Grateful and Very Much Alive, Former Dead Drummer Brings Godly Vibes to Israel

Mickey Hart, who headlines the Sacred Music Festival in Jerusalem, says music is a spiritual, religious experience: 'Whenever I play, it's church.’

Ilene Prusher
Ilene Prusher
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Mickey Hart, the former Grateful Dead drummer, has been traveling around the world since the group split up 18 years ago this month following the death of Jerry Garcia, the legendary’s band lead guitarist and signer.

But Hart had never been to Israel, and, he says in an interview, he was just waiting for an invitation. It came in the form of a request to play at the Sacred Music Festival, which he headlines tonight with a concert on Mt. Scopus in Jerusalem, at the Hebrew University Amphitheater.

When people think Dead, they think classic rock with touches of jazz, bluegrass, country, folk and funk – as well as some sensations that are hard to stuff into any one musical genre. But sacred?

“Whenever I play, it's church,” Hart told Haaretz. “My spirituality is music and that's what makes me whole. You could say that music is my religion. My god is vibration.”

Hart, 69, was the only Jewish member of the Grateful Dead. But his religious practice, he says, consists of connecting to his music. Tonight he’ll be wearing an unusual sort of skullcap – one that measures his brain activity, and then displays it in a kind of light show for the audience.

“I do consider my music sacred because I commit to the music in that way,” he says. “I give it everything I have and I take it very seriously and I get spiritual upliftment from it, and power, personal power. That to me is part of the sacred dimension.”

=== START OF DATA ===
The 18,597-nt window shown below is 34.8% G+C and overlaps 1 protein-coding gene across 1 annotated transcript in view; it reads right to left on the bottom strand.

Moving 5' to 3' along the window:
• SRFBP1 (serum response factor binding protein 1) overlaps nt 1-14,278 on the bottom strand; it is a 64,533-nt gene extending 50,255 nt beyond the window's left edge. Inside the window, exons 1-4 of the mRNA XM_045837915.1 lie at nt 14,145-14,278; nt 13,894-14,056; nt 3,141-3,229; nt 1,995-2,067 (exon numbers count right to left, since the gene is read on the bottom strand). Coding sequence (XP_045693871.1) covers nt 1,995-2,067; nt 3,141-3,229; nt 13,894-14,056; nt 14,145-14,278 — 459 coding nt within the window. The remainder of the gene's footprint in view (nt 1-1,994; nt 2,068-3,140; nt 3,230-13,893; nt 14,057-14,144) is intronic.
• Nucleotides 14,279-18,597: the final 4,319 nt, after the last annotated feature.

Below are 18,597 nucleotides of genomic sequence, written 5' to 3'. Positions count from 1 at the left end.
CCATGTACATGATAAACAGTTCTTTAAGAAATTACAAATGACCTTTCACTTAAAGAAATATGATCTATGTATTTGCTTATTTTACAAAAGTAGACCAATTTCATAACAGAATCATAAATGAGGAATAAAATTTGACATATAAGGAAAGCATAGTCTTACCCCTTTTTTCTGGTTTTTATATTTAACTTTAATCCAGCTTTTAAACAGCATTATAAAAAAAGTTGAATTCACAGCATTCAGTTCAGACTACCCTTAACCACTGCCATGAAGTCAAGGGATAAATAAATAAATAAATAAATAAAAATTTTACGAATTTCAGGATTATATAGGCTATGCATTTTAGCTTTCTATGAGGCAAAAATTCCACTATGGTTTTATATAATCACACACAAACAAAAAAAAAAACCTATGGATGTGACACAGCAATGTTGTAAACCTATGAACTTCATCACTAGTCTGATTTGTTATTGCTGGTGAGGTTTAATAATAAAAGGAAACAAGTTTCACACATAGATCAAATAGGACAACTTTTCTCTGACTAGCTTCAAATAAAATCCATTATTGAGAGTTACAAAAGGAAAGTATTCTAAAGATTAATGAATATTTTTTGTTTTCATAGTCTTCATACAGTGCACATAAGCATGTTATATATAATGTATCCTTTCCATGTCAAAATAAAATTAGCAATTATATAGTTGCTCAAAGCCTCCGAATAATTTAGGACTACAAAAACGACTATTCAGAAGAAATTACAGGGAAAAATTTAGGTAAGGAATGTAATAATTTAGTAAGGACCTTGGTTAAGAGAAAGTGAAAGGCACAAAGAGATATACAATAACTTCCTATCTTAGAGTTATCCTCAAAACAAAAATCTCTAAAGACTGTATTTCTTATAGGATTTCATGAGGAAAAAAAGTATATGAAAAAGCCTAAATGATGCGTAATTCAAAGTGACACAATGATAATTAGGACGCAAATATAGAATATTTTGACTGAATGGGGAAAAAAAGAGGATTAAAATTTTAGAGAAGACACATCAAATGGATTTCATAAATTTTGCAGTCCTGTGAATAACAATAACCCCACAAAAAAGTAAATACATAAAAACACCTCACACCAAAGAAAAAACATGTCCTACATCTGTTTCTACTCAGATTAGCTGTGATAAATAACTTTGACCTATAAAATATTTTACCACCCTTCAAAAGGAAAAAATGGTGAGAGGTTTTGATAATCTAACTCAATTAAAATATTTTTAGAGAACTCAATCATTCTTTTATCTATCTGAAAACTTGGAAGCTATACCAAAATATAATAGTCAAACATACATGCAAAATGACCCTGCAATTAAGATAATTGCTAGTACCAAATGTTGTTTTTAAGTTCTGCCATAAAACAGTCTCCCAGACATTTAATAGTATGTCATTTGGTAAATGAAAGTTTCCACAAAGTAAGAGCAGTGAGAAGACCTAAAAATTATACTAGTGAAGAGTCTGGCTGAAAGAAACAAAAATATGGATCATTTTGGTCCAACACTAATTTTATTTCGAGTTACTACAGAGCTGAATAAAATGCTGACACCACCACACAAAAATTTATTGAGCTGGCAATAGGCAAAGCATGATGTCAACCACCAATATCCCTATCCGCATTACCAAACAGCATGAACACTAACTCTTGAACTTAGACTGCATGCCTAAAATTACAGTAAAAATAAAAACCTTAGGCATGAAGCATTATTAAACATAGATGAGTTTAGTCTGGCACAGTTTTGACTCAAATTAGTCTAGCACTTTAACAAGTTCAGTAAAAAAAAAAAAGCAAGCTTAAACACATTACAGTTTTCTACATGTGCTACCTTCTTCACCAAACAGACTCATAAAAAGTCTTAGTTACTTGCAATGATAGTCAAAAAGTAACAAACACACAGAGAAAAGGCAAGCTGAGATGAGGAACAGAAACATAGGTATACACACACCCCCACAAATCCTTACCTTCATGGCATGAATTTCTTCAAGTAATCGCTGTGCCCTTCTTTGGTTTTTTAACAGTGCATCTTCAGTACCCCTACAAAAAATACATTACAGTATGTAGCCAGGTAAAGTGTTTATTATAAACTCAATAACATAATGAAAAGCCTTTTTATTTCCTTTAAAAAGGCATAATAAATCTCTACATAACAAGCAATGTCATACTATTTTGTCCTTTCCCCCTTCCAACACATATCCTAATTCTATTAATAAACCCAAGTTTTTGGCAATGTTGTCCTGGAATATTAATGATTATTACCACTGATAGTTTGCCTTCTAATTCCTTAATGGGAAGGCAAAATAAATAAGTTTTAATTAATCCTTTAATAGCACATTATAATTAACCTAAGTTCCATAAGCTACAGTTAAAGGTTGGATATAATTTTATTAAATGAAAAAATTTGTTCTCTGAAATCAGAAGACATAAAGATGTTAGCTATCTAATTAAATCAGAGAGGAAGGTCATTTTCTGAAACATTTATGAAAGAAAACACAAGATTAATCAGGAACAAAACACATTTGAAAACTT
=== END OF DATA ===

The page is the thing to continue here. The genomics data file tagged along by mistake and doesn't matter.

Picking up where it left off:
For him, the essence of being on stage is not to perform, but to have a dialogue with other musicians.

“The other musicians in the band and I are having conversations on stage,” he explains. “We are exploring the mysterious realms of music: Time, rhythm, all of the elements that make up life. Vibration. Vibration is the essential ingredient to life and music is made up of vibrations. So in that way the music is sacred.”

Hart says he isn’t coming to Jerusalem with a message that transcends his music. “Music is a universal. So that's common ground in some ways. Of course music is culturally specific, but it's vibratory in nature, so there's a commonality to it all. You can find peace in music, excitement in music, you can find love in music. It's a language that conveys deep emotions, and that's why music is human specific and human defining.”

Jonathon Lipsin, who flew in from Sebastopol, California for the concert, has been connected to the Dead for decades. As a teenager he was Garcia’s gardener. He went on to found Incredible Records, a unique shop in Sebastopol, the home of many well-known recording artists, including Hart – and in his day, Garcia as well.

“Mickey’s coming here in the face of a boycott led by other people like Roger Waters and Elvis Costello,” says Lipsin. “In Sebastopol, there’s a lot of anti-Israel sentiment and ignorance about the situation here. I applaud him for coming here, because he’ll probably get it back in town. He made a political statement for coming here.”

Hart has moved on from the Dead, but some of the fans keep moving with him, and other, new ones are coming along for the ride.

“He takes his music to another level,” Lipsin says. “What he does now is worldbeat and it’s phenomenal. I listen to it and just trip out. He borrows from his Grateful Dead days, but then brings it to another level. He takes people where they haven’t gone before.” 

The Grateful Dead. L-R, Mickey Hart, Phil Lesh, Jerry Garcia, Brent Mydland, Bill Kreutzmann, and Bob Weir.Credit: AP